2018 Bills

SB 86: Increased Criminal Penalties for Discriminating Against Victims

This bill was not voted on in the Senate or House.

Libertas Institute opposes this bill

Staff review of this legislation finds that it violates our principles and must therefore be opposed.

After a failed attempt by Senator Urquhart two years ago to increase the criminal penalties for so-called “hate crimes,” Senator Daniel Thatcher is sponsoring Senate Bill 86 this session to implement a similar approach. The bill is similar to one Senator Thatcher sponsored last year, which never received a committee hearing.

SB 86 would increase misdemeanors by one degree (e.g. a class A misdemeanor becomes a 3rd degree felony) if a criminal offender selects a victim “in whole or in part” because of the offender’s “belief or perception regarding [the victim’s] ancestry, disability, ethnicity, gender, gender identity, national origin, race, religion, or sexual orientation…”

This bill seems especially incongruous in light of the recent criminal justice reforms which involved a widespread reclassification and reduction in crimes, in part to keep people out of prison who should not be there.

The motives involved in a crime are not important to the action itself. Whether an assault was instigated by the aggressor’s jealousy, drunkenness, anger, or “in part” due to a discriminatory “perception” about the victim’s personal characteristics is immaterial. Taxpayers should not be required to subsidize higher incarceration rates in pursuit of misnamed “social justice.”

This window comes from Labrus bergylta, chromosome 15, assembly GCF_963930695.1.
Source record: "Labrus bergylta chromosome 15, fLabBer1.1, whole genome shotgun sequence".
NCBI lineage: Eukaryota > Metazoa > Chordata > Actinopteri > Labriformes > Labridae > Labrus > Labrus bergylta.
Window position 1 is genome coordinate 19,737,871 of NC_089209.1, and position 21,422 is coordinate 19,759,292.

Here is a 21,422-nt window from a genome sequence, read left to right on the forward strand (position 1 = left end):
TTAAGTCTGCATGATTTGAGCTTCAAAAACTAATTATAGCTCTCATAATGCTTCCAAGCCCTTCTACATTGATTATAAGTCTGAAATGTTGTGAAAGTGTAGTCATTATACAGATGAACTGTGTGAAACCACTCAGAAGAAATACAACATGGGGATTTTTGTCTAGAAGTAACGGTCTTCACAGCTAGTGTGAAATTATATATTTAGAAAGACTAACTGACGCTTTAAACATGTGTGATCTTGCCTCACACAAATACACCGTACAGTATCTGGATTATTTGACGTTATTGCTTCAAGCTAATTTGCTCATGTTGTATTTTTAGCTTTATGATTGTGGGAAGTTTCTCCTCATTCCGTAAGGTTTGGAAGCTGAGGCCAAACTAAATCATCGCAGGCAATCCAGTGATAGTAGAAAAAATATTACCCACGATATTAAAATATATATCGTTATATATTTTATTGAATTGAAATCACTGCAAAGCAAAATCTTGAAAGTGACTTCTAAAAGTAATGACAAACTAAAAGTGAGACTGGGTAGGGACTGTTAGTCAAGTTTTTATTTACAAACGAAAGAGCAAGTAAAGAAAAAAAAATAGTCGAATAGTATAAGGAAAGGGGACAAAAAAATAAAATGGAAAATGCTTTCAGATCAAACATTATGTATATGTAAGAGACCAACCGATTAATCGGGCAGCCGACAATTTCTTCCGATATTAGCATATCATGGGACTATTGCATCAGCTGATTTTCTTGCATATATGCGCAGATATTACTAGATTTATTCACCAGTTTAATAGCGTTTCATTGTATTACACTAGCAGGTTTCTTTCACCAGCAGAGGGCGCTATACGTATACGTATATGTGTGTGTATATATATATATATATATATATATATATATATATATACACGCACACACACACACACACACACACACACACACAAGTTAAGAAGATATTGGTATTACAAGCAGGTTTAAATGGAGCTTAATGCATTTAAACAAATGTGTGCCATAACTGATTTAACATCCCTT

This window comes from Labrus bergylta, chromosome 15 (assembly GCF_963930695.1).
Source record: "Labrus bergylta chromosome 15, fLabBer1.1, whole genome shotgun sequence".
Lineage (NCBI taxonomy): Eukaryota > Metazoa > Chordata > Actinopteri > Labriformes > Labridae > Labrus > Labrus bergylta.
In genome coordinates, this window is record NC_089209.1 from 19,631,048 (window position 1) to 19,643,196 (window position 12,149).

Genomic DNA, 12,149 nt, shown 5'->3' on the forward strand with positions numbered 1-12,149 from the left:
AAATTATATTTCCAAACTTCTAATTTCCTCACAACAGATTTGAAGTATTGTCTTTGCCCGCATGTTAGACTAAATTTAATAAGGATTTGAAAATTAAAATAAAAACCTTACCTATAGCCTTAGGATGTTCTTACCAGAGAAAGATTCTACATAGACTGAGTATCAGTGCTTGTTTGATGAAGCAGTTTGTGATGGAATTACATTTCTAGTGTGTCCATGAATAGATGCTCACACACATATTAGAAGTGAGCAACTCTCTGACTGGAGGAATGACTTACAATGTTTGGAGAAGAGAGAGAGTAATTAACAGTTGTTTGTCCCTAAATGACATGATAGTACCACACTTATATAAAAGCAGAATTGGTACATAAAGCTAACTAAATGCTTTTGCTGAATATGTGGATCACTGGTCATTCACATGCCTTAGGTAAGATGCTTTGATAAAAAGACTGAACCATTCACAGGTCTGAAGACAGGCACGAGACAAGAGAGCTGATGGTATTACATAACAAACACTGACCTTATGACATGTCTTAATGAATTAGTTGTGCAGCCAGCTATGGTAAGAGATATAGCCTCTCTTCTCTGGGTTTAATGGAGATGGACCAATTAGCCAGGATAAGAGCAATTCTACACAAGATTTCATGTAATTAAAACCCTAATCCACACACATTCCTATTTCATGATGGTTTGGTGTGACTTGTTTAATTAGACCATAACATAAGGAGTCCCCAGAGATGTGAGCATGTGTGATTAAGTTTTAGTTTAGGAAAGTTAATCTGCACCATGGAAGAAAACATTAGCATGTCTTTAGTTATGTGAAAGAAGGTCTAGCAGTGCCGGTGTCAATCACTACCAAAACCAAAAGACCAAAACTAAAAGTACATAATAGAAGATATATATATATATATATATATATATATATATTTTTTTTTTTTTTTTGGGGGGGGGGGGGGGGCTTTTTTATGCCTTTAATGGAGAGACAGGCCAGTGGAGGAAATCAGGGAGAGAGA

• Guardianman

    The people behind bills like this are kidding themselves. To begin, you cannot suppress the expression of hate by law and hope to control it, let alone prevent it. Trying to suppress hate would only lead to it going further underground where it will fester and grow until it bares it’s ugly head in a more terrible manner. Creating an even greater problem of pathological haters for society to deal with.

    So how do you fight it? You let it air out in full expression until it is met face to face with social scrutiny. Social pressure is a far more effective combatant. A case in point, the demise of the KKK. Law did not silence the KKK. Besides, the freedoms of association and free speech would never allow that. Social scrutiny, however, has made the organization very unpopular, and nearly obliterated it’s voice.


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